Lee Daniels' The Butler (that title the result of a copyright dispute) is an ambitious historical epic that wants to take you through the span of an entire life and the history of the civil rights movement in America, from the 1950's through the 1980's. While those ambitions can be easily worn down by the sheer scope of encompassing all of these events, the small and intimate life of Cecil Gaines as the White House butler, with the performance of Forest Whitaker in the title role, keeps the movie on level ground. You never lose sight of him as this character, and his innate dignity shines at every turn.
The story of Cecil Gaines was inspired by the life of White House butler Eugene Allen, who served through seven administrations, and the movie version of The Butler wants to use that life to document the mass change in race relations that took place in the country during Cecil's quiet tenure, through term after term. It's a fascinating look at the White House through fresh eyes, as we've seen many movies about these presidencies, but have never been given this enlightened look at the power of the highest office in the land through the eyes of the help. Cecil is born on a cotton farm, and as a young boy when his mother is raped and his father shot right before his eyes, the old woman in charge of the house (Vanessa Redgrave) feels guilty enough to take him in and train him as a house servant. She gives him the piece of advice he will live by for the rest of his professional life: "The room should feel empty when you're in it."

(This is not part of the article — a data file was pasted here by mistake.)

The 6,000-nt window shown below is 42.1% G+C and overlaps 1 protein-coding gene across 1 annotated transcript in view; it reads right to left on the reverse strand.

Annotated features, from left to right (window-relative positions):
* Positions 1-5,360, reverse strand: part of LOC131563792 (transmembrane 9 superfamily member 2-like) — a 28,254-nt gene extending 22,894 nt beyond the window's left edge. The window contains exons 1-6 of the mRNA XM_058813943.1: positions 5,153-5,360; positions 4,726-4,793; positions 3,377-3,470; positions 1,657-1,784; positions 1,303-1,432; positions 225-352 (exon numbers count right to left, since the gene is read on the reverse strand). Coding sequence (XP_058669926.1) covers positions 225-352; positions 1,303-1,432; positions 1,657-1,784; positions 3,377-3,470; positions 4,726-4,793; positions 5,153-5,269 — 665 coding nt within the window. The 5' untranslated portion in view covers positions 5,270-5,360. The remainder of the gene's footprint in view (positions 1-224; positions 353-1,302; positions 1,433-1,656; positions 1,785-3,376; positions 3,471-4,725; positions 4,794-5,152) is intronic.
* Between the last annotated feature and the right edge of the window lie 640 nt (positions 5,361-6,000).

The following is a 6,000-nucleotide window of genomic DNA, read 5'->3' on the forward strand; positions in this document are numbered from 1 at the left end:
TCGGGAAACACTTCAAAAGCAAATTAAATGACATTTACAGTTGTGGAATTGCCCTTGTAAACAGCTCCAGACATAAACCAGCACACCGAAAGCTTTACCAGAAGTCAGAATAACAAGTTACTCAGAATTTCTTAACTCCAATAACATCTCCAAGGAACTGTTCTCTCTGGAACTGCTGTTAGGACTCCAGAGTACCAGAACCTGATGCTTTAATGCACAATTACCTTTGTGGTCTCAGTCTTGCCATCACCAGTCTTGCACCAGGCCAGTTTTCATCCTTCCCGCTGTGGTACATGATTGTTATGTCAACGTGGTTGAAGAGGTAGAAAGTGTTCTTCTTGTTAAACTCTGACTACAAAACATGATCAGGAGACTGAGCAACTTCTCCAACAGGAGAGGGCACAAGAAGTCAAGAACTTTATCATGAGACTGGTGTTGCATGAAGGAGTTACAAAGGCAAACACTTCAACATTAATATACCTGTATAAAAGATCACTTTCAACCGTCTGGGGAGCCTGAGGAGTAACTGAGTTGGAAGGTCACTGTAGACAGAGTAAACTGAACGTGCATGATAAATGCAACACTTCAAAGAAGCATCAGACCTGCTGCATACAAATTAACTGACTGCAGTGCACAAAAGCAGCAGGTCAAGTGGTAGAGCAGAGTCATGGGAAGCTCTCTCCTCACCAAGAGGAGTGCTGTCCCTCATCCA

When Cecil leaves the farm, he trains as a butler under a mentor (Clarence Williams II), learns how to perfect his craft in a white man's world, and how to have "two faces," one his own, and the one that "they" want to see. His excels at his job in a fancy hotel in D.C. and is one day picked out by a man who happens to be in charge of the household staff at the White House, for his restraint and refusal to offer a political opinion that would be displeasing to the white men discussing the integration of schools. Cecil is then employed at the White House during the Eisenhower years and goes on to watch as history unfolds around and outside him. There is a contrast drawn between Cecil's dutiful submissiveness and his own son Louis's burgeoning activism, and it is Louis (David Oyelowo) who goes off to take part in nearly every significant event of the civil rights movement, including sit-ins, the Freedom Riders, the Black Panthers, to even being in the room when Martin Luther King Jr. is assassinated. The transitions between these historical events is the weakest part of the film, bogging down the middle sections and edging at times close to a pop-up book version of history- but the acting is so strong that it tends to carry the film through any structural awkwardness.